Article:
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Concert Reviews:
Roger Waters Takes Palace Crowd To The "Dark Side"
 

By GARY GRAFF
Of the Oakland Press

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AUBURN HILLS -- Note to Roger Waters; America votes on November 7, not November 2 as was scrawled on the side of the inflatable pink floating over the crowd Monday night at the Palace.

Fortunately, that was the only real mistake Pink Floyd's former bassist and primary songwriter made during a dazzling and provocative two-hour and 40-minute show.

The star of the night was "The Dark Side of the Moon," Pink Floyd's landmark 1973 concept album that Waters and his 10-piece band rendered in its entirety during the second half of Monday's concert. But this was more than just some crazy diamond shining on his glorious past, as Waters dressed up much of the material -- even from "Dark Side" -- in a contemporary political context, mostly via the night's extensive video production.

Images of war and destruction accompanied songs such as "Perfect Sense" and "Vera." "Sheep's" video commented on governmental surveillance while the aforementioned pig urged Waters' fans not only to vote but also -- according to the swine's backside -- to "Impeach Bush Now."

Bush also surfaced on the screens during "Dark Side's" "Us and Them," while "Another Brick in the Wall, Part 2" juxtaposed the Berlin Wall with the structure lining the Israel-Palestine border. Candles dotting the screen during "Wish You Were Here" quietly referenced lives lost, whether in terrorist attacks or military actions. In the new song, "Leaving Beirut," Waters recalled the hospitality of a Lebanese couple when he was 17 and took additional shots at Bush and the Christian right.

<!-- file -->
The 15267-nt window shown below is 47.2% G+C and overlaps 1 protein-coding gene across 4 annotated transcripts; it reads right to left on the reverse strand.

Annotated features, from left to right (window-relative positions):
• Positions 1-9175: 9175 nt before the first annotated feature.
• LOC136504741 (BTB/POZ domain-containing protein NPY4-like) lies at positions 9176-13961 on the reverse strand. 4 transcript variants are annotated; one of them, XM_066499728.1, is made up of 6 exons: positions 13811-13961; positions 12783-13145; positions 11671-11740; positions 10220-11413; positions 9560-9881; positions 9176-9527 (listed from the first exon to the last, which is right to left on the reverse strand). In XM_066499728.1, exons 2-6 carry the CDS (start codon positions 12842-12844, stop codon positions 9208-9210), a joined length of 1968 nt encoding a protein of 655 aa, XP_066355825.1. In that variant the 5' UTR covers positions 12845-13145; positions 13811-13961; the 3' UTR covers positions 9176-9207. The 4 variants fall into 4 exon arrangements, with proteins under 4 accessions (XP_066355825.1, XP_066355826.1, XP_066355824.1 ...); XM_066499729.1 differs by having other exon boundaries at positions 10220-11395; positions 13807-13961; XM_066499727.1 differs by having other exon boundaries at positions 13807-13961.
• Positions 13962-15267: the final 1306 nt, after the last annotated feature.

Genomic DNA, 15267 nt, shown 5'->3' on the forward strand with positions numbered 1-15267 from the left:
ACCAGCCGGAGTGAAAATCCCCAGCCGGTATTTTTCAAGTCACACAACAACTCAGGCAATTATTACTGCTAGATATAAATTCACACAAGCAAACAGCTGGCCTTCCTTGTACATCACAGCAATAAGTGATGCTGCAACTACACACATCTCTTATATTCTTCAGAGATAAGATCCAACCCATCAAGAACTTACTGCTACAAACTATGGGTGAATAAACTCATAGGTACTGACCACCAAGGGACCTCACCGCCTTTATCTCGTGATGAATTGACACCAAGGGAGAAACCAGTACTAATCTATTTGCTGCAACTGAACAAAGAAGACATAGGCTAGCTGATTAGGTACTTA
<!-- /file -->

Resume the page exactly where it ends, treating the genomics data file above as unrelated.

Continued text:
And in that arena, the questions Waters asked in "Mother" -- "Should I run for president?," "Should I trust the government?" -- were a bit more sobering than in their original incarnation.

It was, of course, possible to enjoy Waters' concert, thoroughly, without getting sucked into the discourse. "Dark Side" was a treat, rendered as an ensemble piece that was mostly sung by band members rather than Waters and particularly spotlighted guitarists Dave Kilminster and Snow White, the latter a veteran adjunct of the '70s Pink Floyd. The slinky, Middle Eastern-flavored "Set the Controls For the Heart of the Sun" was a welcome rarity, while a truncated arrangement of "Shine On You Crazy Diamond" paid tribute to the late Floyd co-founder Syd Barrett, who died in July.

Compared to his old band, Waters' spectacle was modest -- the pig, the videos, an astronaut that hovered overhead during "Perfect Sense," bubbles and confetti that feel from the ceiling, a dollop of pyrotechnics. Mostly it was an exhibition of a body of work presented by its composer, and as the prospects for a full-scale Pink Floyd tour in the future are dim, Waters offered a more-than-acceptable substitute.



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